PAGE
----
I also suggest watching your spiel for telling your audience what we once though or taught since that is useless information now unless you are talking about poor advice they might hear from others. Also dig through your audio-visuals and getting rid of that VCR tapes (nothing says outdated as a VCR!).
Watch the resources you recommend or have available. Are they from a company that sells a product? Are they from a source that is compliant with the World Health Organization’s Code of Marketing of Breast Milk Substitutes?
What topics do you feel is important for expectant parents to know after your session? How long do you feel an introductory breastfeeding session should be?
This leads into the next suggestion:
4. Use a variety of audio-visuals!
This may include teaching in new styles like offering quizzes on an app or clips from excellent internet resources. For example, the short clip of Jane Morton teaching hand expression is priceless, yet freely available online and if you hand each attendee a “breast” stress ball, they can practice along with Jane’s, “press, compress, relax,” incorporating more interaction increasing retention. Use dolls, bunch of grapes (to illustrate the milk “factory”), model breasts, YouTube clips, DVDs or downloads, and examples from today’s actresses and pop stars. Let people try positioning with soft dolls or stuffed animals, give them resources to watch videos over and over, as needed, to reinforce what they’ve learned, and present the information in a few different modalities.
What are your favorite resources for sessions? How do you make your classes interactive?
5. Leave ‘em wanting more!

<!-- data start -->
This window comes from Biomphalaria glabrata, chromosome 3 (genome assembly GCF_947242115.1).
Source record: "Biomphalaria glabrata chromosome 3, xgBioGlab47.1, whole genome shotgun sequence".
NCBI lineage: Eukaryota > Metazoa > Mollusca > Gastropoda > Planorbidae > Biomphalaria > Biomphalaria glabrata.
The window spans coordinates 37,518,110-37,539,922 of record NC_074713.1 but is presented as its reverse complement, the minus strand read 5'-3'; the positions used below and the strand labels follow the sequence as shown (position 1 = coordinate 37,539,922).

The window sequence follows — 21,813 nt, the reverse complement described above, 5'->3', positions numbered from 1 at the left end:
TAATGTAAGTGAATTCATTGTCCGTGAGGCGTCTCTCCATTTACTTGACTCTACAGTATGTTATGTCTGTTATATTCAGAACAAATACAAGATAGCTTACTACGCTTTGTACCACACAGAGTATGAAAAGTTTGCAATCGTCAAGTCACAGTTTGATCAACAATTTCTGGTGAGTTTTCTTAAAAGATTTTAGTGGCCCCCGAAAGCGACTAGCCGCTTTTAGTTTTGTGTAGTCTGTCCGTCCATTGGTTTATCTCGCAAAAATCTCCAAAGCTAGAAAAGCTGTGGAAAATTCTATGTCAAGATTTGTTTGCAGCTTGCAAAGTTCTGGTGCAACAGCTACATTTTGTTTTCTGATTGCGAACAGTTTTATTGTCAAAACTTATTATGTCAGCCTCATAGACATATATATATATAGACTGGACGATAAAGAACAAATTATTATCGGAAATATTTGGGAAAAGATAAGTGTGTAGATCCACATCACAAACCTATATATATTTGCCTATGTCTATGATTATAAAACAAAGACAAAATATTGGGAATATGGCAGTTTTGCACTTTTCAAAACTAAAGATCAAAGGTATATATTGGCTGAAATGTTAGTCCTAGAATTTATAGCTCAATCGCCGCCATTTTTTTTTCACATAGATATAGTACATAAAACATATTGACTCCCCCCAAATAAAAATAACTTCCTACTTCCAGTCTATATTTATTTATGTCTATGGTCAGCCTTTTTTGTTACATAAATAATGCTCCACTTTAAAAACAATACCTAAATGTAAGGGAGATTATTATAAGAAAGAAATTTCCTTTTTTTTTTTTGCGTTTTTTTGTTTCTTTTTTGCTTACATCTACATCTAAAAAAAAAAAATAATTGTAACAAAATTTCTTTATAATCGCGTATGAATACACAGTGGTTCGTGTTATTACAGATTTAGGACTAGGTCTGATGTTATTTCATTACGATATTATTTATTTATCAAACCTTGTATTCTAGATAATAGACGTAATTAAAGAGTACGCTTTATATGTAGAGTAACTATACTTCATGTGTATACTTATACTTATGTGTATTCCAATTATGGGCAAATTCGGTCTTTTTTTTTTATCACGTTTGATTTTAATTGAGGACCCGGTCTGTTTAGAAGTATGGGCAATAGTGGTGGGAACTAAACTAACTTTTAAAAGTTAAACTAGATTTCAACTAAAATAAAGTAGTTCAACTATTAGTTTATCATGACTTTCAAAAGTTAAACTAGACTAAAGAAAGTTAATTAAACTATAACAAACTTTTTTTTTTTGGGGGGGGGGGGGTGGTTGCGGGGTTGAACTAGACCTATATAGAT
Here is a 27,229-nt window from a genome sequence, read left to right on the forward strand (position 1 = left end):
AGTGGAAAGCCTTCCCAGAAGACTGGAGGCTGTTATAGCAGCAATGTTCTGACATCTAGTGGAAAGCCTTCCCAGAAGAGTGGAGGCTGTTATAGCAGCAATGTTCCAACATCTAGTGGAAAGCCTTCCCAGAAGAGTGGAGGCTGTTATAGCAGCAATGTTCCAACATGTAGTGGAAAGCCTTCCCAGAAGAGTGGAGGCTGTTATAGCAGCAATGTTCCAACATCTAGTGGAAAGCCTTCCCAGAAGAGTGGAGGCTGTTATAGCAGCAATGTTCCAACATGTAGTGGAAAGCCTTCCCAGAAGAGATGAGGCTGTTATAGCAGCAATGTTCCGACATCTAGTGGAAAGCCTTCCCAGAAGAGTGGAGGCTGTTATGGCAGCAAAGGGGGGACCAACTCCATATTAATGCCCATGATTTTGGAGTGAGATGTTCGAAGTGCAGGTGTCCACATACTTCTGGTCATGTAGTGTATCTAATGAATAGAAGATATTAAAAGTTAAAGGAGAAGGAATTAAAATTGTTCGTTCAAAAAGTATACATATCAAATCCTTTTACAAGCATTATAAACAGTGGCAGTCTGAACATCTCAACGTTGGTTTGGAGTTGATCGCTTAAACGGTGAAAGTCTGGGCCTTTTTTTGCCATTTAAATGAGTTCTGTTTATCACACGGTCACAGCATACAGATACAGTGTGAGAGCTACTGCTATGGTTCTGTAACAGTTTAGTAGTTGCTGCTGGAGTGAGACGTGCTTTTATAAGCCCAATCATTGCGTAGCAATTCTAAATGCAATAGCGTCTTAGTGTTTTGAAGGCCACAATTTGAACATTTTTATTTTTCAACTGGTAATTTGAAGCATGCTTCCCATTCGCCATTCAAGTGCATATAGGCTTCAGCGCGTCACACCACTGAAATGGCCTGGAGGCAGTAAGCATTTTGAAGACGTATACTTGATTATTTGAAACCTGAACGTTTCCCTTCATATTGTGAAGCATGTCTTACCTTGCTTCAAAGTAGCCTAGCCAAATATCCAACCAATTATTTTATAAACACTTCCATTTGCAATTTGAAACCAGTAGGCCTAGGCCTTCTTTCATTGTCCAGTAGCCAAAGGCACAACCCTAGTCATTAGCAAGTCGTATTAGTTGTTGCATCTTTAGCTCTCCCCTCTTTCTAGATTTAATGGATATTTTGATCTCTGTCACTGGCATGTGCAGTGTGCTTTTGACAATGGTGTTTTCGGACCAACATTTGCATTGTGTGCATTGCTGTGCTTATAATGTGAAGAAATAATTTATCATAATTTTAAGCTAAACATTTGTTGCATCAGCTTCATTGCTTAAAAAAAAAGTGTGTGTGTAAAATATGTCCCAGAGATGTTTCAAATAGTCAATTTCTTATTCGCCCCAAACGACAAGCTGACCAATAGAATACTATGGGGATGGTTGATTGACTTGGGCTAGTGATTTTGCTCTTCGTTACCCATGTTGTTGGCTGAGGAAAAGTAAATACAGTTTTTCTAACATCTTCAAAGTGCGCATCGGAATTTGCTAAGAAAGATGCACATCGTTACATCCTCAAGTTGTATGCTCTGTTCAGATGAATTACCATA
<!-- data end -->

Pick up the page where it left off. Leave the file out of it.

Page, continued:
Two of the topics that is most requested but not covered in my sessions is employment and pumping milk. I cover hand expression when talking about keeping a good milk production. How much do you think the audience will remember when the time comes, if you cover the differences between breast pumps, when and how to pump, storing and thawing milk, and or how to go back to work and express milk? That is a whole class in itself! Again, this goes back to giving them resources for when they need that information. You might want to have them come back for this class when the time gets close.
What topics do you leave out of your sessions or think you don’t need to teach in an introductory session?
Finally, one suggestion for a different, but effective breastfeeding education session is to ask the audience what they came to learn when opening the session and doing introductions. Write the topics down and then check them off as teach each topics on the list, throwing in essential information that is on your outline. This way everyone gets what they came for.
What other suggestion do you have for a quick class or for an how-to class on breastfeeding?
Terriann Shell has been teaching childbirth education as an ICCE through ICEA, since 2003 and has been an IBCLC since 1988. She holds a Bachelor in Health Science with a focus on health education and a minor in education. She is also a Certified Health Education Specialist and a Registered Nurse. Terriann moved from one of the smallest states, Delaware, to the largest, Alaska 20 years ago to run sled dogs and raise kids. She lives in Big Lake, Alaska with her family of 7 now-adult children and 11 grandchildren. She works at 2 hospitals doing lactation rounds and teaching childbirth and all the related classes. She served twice on the Board of the International Childbirth Education Association and also serve on the International Lactation Consultant Association.